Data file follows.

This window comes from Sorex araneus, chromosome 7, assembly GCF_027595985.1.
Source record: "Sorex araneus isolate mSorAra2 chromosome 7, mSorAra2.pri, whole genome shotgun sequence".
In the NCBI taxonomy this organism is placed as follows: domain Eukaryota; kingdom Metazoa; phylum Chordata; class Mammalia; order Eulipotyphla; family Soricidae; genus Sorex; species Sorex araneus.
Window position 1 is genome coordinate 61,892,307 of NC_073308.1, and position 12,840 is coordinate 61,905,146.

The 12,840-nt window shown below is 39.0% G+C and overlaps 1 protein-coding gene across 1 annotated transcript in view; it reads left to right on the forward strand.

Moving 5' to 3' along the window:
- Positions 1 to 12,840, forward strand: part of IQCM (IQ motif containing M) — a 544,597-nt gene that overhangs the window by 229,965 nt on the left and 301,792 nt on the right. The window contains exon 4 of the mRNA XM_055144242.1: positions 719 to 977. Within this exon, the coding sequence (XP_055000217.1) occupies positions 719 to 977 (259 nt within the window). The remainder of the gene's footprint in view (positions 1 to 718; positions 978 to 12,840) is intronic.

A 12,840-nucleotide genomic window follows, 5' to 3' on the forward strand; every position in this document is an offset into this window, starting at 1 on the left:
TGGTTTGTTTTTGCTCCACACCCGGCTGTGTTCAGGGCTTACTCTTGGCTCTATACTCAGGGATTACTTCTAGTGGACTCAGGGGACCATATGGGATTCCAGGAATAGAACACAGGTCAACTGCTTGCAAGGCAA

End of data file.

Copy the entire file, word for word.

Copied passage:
This window comes from Sorex araneus, chromosome 7, assembly GCF_027595985.1.
Source record: "Sorex araneus isolate mSorAra2 chromosome 7, mSorAra2.pri, whole genome shotgun sequence".
In the NCBI taxonomy this organism is placed as follows: domain Eukaryota; kingdom Metazoa; phylum Chordata; class Mammalia; order Eulipotyphla; family Soricidae; genus Sorex; species Sorex araneus.
Window position 1 is genome coordinate 61,892,307 of NC_073308.1, and position 12,840 is coordinate 61,905,146.

The 12,840-nt window shown below is 39.0% G+C and overlaps 1 protein-coding gene across 1 annotated transcript in view; it reads left to right on the forward strand.

Moving 5' to 3' along the window:
- Positions 1 to 12,840, forward strand: part of IQCM (IQ motif containing M) — a 544,597-nt gene that overhangs the window by 229,965 nt on the left and 301,792 nt on the right. The window contains exon 4 of the mRNA XM_055144242.1: positions 719 to 977. Within this exon, the coding sequence (XP_055000217.1) occupies positions 719 to 977 (259 nt within the window). The remainder of the gene's footprint in view (positions 1 to 718; positions 978 to 12,840) is intronic.

A 12,840-nucleotide genomic window follows, 5' to 3' on the forward strand; every position in this document is an offset into this window, starting at 1 on the left:
TGGTTTGTTTTTGCTCCACACCCGGCTGTGTTCAGGGCTTACTCTTGGCTCTATACTCAGGGATTACTTCTAGTGGACTCAGGGGACCATATGGGATTCCAGGAATAGAACACAGGTCAACTGCTTGCAAGGCAA